Having played a combined two decades of rugby between the two of us, we foolishly assumed that we were prepared for the level of physicality that would be displayed in the ring. Whilst the ferociousness of Brasenose College RFC on the rugby pitch should not be understated, it became apparent very quickly that this was different gravy. Watching the sweat explode off the boxers with each successive blow was truly an extraordinary sight – division 4 college rugby, this was not.
This was no less apparent with the performances of Callum Harvey of Blackbird Leys ABC and Travis Hunter of Loughborough University. Whilst the outfit choices of his supporters drew quizzical reactions, there was no debating the boxing ability, nor the “fear factor” of Callum Harvey. Entering the ring in a hoodie that covered his eyes, matched with biceps the size of rocket launchers, Harvey made Senior Editor Nicholls and myself literally quake in our boots. Much of the same could be said of the stature of Travis Hunter, who upon entering the arena drew the reaction of “Jesus look at the size of him” from an unknown spectator behind me. What impressed, even beyond his physicality, however, was the agility and precision with which Hunter boxed. Even the most inexperienced of boxing spectators could understand his pedigree immediately, as was evident in the resulting third round stoppage by the referee.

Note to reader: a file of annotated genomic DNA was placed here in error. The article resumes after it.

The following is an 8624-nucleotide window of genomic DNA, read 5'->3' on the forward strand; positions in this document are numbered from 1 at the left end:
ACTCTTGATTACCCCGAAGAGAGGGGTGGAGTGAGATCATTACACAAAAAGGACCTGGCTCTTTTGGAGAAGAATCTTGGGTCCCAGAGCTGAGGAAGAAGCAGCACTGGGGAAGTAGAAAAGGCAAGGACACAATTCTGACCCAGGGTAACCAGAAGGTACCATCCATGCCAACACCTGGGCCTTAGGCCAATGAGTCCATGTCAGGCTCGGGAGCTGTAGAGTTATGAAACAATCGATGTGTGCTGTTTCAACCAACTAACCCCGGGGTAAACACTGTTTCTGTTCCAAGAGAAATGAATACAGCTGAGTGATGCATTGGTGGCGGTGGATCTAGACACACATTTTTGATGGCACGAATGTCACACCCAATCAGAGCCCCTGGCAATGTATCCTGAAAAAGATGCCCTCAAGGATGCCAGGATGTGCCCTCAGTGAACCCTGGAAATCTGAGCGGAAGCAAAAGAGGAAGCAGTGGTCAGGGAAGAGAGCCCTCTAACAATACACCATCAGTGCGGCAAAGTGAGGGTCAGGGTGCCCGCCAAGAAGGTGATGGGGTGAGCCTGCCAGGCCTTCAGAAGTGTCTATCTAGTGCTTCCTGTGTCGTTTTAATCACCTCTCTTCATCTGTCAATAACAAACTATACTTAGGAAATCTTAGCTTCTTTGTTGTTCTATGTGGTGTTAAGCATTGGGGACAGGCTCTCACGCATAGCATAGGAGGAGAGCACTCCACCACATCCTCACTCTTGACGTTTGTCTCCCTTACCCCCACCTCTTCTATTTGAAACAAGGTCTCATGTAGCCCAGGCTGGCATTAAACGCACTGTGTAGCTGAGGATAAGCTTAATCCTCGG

As the crowds stumbled out beneath the stars at the end of the night, it was clear that we had all seen something quite special. The atmosphere, electric, the performances, dazzling, the variety of music played, perhaps underwhelming – but certainly no one left the Union that night without having enjoyed an evening of entertainment of the highest caliber. Expect to see Ollie and myself ringside next year – this isn’t an event to miss.
All photos taken by Ollie Nicholls at the event itself.